Hi hi! Happy Friday friends!
I’m coming at you from the airport on my way to Minneapolis. I know, I was supposed to leave yesterday, right?! Well due to a 2.5 hour flight delay (I found out almost right as I left work for the day), I was going to miss my connecting flight in Denver and would have needed to stay over night in Denver, so I managed to switch myself to a 6:30am flight out of Calgary. I’m bummed about missing time with my friends, but glad it worked out in the end.
Bri is a Certified Strength and Conditioning Specialist, writes at Run, Lift, Yoga, and runs a personal training business called Koru Fitness. She also qualified for Boston with a 3:33 marathon! If anyone knows how to fit in strength training and running, it’s her! 🙂
As runners, we all know we should be doing it. It should be as much a part of our training as speed drills and the long, slow run.
No, I’m not talking about stretching (even though we should do that, too).
I’m talking about strength training.
Although I think most of us know why we should incorporate strength training into our marathon training (helps to prevent injury, makes us stronger and faster, improves structural fitness and can help improve performance overall) plans and what we should be doing (both lower body exercises like squats, lunges and deadlifts; upper body exercises like push-ups and rows; and core exercises like planks and v-sits), most of us don’t really know how to incorporate them into our already jam-packed training schedule.
I’ve known about the benefits of incorporating strength training into marathon training even before I studied it in my Essentials of Strength and Conditioning text book: For my last half marathon, I only ran two or three days a week, but lifted weights and did plyometrics three to four days a week in the months leading up to the race. I ended up running my fastest half marathon ever at that race with a 5-minute personal best. Leading up to my second-to-last marathon, I hardly did any running (save for a 50 km ultra two month prior), but stuck to a three-day-a-week full body strength training circuit and got a 25-minute personal best. Not only did my times improve, but also — and most importantly — I stayed healthy and injury free.
I know what you’re thinking: Marathon training eats up a lot of my time already… so how do you expect me to fit in strength training on top of speed drills, long runs, tempo runs and stretching? [Ed note: yuuuupppp, still working on this one! I’m not always perfect, but brough Bri’s plans with me to GoodLife Fitness ]
Well, I won’t lie; it takes some planning and dedication, but it can be done.
For my last marathon, I created my own three-day-per-week strength training/marathon training plan that focused on lots of single-leg work and full-body circuits built around tempo runs and easy run days. Other than getting something that resembled plantar fasciitis two weeks before the race (which was probably due to waiting too long to get new shoes), I stayed injury-free and ran a personal best of 3:33 – just fast enough to qualify me for the Boston Marathon in 2016.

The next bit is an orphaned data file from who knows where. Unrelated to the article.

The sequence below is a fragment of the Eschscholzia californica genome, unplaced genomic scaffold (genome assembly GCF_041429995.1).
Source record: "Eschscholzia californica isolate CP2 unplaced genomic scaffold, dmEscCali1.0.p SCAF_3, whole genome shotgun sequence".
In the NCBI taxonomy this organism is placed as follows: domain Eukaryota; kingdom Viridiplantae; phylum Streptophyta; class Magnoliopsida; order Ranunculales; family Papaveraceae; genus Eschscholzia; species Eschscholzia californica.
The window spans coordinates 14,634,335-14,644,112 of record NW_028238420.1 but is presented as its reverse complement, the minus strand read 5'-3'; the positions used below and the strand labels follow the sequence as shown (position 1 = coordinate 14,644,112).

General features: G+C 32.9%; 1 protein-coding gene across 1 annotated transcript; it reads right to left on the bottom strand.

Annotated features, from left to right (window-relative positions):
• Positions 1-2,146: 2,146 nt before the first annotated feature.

A few things to note when strength training for a marathon:
- You need at least one rest day a week, which means you will have one double workout day. I flex every second Friday, so I do my strength training in the morning and easy run later in the afternoon or the evening after work.
- Have your rest day the day before your long run.
- Do a full-body circuit twice a week to save time, and use one day to work on upper body strength, flexibility and core (day after your long run works best).
- You only need about 45 minutes for strength training per session, including a 7-minute warm up and 3-minute cool down.
Though they recruit different muscle fibre types, resistance training and aerobic training can work together as long as you follow these guidelines (as recommended by Essentials of Strength and Conditioning):
[Tweet “Looking to balance running and strength training? Check out @runliftyoga 4 tips to fitting it all in!”]
- Do your strength workouts on separate days from run workouts.
- If you have to strength train on the same day as a run day, choose a day with lower-intensity and lower-volume run workout (e.g. your easy 10 km run day).
- Do your lower-intensity, higher-volume resistance training (aka low to moderate weights lifted with 10-15 reps) during your “pre-season” (in this case, the first two months of a 17-week marathon training plan). In the five weeks leading up to your marathon, drop the volume of your strength training (the number of reps) and focus on power workouts (like plyometrics) and muscular strength (moderate to heavy weights with fewer sets repetitions).
- If you have to run and strength train on the same day, do your strength training first. It’s better to run on tired legs than to lift heavy objects over your head when you’re feeling fatigued.
How do you balance running with strength training?
I’m hoping my next training cycle (after I rest up from the marathon on Sunday) I’ll be better able to focus on strength training and fitting at least one BODYPUMP class at GoodLife Fitness as I know it’s critical to staying injury free, especially with these weak hips and glutes of mine!
Linking up with Nicole for Fit & Fashionable Friday!
Disclaimer: This post was written as part of the Blogger Ambassador program with GoodLife Fitness. All opinions and experiences are my own (and Bri’s).
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